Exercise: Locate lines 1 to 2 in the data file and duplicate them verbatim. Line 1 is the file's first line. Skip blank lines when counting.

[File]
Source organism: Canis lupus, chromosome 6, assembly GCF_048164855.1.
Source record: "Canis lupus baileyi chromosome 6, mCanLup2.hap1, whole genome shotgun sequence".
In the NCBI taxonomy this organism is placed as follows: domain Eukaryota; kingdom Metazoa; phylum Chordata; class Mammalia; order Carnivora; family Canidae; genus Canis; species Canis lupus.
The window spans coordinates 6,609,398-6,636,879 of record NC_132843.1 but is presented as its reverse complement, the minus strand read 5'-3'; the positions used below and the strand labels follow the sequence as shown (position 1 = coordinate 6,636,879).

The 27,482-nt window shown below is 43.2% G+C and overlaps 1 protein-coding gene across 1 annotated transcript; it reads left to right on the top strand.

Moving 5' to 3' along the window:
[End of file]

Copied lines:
Source organism: Canis lupus, chromosome 6, assembly GCF_048164855.1.
Source record: "Canis lupus baileyi chromosome 6, mCanLup2.hap1, whole genome shotgun sequence".